DB is mostly intermittent and resolves spontaneously; endoscopic diagnosis is usually presumptive, as the bleeding diverticula is not usually identified.2 Early colonoscopy (within 18h after the final hematochezia) was proved to significantly increase the detection rate of identifiable bleeding diverticula (40.5% versus 10.5%, p<0.01).4 Moreover, Mizuki et al. found higher detection rates of colonoscopy with preparation with polyethylene glycol compared to no preparation, though not statistically significant (28.2% versus 12.0%, p=0.11).4 Most series report higher rebleeding rates with endoscopic clipping when compared to EBL and therefore the latter should be used as a first choice for endoscopic hemostasis.3 In most of the reported series, EBL is a safe procedure without important associated complications.3–5 Nagata et al. recently published a series of 108 patients comparing EC versus EBL in colonic diverticular bleeding and found that the risk of rebleeding after 1 year was higher in the EC group (11.5% with EBL versus 37.0% in the clipping group – P Z .018) and, for EBL, more likely to occur if the diverticula was located in the left colon; also no cases of perforation or need for surgery were registered, although one patient experienced diverticulitis one day after EBL.6 In our case, one year after endoscopic band ligation, the patient remains asymptomatic, without record of rebleeding events or complications like diverticulitis or perforation. Also, in a series of 95 patients, Shimamura et al. concluded that EBL can be safely and effectively performed by non-expert endoscopists.5 It is of notice that, in our case, the endoscopist that performed the EBL had never done this procedure before, in the context of colonic DB. In this case, we believe that tattooing the bleeding area was important to identify the correct diverticulum, once the EBL kit was placed. Furthermore, the injection of adrenaline and mucosal elevation in the diverticular area might have facilitated following suction, rubber band placement and eversion of the bleeding diverticula.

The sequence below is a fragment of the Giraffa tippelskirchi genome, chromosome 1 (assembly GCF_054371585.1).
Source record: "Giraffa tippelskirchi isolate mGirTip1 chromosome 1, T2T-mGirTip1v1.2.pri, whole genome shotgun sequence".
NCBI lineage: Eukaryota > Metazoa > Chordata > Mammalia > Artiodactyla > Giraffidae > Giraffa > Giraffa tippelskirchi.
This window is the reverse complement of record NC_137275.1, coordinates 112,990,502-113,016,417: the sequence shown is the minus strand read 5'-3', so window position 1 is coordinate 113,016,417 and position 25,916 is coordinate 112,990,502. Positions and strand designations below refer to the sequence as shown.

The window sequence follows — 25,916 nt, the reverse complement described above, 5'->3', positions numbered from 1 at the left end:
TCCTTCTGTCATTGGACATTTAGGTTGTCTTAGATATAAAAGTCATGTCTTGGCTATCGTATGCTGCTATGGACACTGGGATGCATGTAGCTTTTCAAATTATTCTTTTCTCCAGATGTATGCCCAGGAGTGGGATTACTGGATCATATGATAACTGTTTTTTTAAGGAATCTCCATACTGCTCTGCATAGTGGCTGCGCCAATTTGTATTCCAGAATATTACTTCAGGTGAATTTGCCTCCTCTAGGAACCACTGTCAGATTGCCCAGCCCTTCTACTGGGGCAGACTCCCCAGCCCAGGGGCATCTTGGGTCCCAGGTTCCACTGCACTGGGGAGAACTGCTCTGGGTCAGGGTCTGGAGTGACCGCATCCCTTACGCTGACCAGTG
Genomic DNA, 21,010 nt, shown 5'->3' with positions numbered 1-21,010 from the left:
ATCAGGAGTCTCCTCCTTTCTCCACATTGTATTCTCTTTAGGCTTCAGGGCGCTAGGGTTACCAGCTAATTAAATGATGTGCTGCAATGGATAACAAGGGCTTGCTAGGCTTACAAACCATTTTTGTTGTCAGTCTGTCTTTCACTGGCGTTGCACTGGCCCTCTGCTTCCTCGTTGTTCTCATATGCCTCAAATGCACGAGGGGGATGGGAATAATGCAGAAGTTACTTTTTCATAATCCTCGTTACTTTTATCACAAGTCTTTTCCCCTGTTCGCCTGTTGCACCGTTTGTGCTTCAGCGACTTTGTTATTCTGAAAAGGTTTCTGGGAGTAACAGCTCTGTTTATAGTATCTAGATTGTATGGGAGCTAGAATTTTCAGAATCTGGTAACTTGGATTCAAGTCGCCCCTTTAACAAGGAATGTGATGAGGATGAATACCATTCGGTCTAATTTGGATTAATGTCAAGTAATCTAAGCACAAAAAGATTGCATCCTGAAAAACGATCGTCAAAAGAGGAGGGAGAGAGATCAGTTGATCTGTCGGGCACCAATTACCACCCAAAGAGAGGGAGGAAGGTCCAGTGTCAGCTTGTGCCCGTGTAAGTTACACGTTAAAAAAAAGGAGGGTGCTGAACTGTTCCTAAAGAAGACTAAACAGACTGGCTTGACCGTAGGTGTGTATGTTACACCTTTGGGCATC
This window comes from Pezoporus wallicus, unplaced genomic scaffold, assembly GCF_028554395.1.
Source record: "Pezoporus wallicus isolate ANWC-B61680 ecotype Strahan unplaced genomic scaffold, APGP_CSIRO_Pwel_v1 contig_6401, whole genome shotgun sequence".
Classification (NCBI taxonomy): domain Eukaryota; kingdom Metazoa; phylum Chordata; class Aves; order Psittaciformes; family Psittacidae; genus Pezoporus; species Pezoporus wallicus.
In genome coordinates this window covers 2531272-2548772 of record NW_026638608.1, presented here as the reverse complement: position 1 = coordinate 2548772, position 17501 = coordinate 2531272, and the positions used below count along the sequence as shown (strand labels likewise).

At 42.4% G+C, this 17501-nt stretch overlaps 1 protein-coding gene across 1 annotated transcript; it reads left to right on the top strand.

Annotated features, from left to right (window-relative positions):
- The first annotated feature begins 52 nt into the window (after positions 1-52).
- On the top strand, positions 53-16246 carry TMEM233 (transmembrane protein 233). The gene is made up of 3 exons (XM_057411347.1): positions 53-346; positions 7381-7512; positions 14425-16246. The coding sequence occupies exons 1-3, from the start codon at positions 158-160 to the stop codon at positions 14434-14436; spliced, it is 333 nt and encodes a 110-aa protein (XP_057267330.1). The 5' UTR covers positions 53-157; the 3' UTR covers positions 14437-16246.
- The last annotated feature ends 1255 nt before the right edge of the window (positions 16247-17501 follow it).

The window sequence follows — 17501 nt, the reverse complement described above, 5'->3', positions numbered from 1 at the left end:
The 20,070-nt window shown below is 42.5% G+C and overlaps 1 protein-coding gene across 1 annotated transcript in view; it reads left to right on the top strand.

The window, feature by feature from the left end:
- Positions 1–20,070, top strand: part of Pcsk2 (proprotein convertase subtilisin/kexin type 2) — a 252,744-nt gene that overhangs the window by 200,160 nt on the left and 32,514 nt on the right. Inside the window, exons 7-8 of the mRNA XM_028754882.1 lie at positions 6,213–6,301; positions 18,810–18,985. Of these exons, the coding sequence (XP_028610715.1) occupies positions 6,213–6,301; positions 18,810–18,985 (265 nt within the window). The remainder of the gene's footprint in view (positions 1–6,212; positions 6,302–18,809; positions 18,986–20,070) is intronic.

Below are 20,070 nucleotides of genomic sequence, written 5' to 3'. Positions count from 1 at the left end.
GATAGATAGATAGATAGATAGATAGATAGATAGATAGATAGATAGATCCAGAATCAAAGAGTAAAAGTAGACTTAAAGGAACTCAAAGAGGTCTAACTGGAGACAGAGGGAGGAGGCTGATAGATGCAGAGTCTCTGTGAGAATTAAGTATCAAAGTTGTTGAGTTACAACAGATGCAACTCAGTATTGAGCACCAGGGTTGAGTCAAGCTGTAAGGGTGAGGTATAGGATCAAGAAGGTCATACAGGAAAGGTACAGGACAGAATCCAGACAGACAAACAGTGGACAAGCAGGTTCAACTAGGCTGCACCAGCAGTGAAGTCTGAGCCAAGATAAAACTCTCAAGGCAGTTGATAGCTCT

In conclusion, this case illustrates that EBL can be an effective and safe procedure to control colonic DB, particularly in patients with comorbidities, avoiding surgery.

Conflicts of interest

None declared.

References
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[2]
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A. Mizuki, M. Tatemichi, K. Hatogai, et al.
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Y. Shimamura, N. Ishii, F. Omata, N. Imamura, T. Okamoto, M. Ego, et al.
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Copyright © 2019. Elsevier España, S.L.U.. All rights reserved